A mixed bag of economic news - anecdotal and otherwise - offers some sense of hope that the Portland economy is entering a welcome, but excruciatingly slow recovery.
In last week's Portland Tribune, reporter Steve Law showcased evidence that the thaw has begun. One of those positive signs is that the state has reported an increase in the employment of temporary workers in four recent months. That's a significant trend, even if businesses remain nervous about hiring new, permanent employees.
On other fronts, Portland International Airport reports that travel is experiencing a slight uptick; a few Portland neighborhoods and suburbs are seeing limited construction again; and Realtors say homes are starting to sell - particularly if they are priced attractively or happen to be in foreclosure.
Meanwhile, the state Employment Department announced Oct. 12 that Oregon's unemployment rate fell from 12 percent in August to 11.5 percent in September. That means - for the first time in months - that Oregon's unemployment rate was not among the nation's highest.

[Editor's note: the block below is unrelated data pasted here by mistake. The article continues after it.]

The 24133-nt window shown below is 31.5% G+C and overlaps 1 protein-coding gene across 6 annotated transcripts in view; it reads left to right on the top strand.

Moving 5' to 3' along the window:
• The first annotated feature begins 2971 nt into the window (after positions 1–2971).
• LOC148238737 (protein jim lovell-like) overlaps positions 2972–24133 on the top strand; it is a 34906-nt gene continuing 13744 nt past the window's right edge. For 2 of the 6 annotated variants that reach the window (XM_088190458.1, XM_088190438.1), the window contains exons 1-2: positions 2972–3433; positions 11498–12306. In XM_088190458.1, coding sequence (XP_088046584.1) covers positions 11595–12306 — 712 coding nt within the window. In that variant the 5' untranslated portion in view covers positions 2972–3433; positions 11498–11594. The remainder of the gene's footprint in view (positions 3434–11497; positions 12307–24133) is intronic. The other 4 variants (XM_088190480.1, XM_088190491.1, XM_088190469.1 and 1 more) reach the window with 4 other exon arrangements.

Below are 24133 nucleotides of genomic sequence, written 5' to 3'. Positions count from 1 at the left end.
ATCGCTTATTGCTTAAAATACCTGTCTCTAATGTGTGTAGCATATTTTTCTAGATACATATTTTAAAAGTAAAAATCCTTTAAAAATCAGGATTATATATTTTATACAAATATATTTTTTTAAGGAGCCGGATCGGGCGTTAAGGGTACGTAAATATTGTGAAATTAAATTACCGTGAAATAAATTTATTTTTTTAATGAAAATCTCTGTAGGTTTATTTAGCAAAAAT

But before we breathe a big sigh of relief and say economic recovery is in sight, we should realize that the news about jobs is still quite mixed. Oregon remains well above the national unemployment average of 9.8 percent, and September's unemployment rate in Oregon is almost 70 percent higher than it was a year ago - when the state's unemployment rate was 6.8 percent.
Despite the nascent evidence of a housing recovery, Oregon had the 11th-highest home foreclosure rate in the nation for the past three months. Compared with a year ago, foreclosures from July to September increased by 76.6 percent. We can only hope that this horrible trend slows and begins to reverse.
Just like the rest of the nation, as Oregon and Portland begin to climb out of the recession, good news - even if mixed or pint-sized - has to be celebrated as a sign of improvement and a chance for building positive economic momentum.
Such news provides even more impetus for public and private partnerships to focus on building economic results and confidence. This means investing to put more Oregonians back to work and to stimulate ever-greater activity in the marketplace.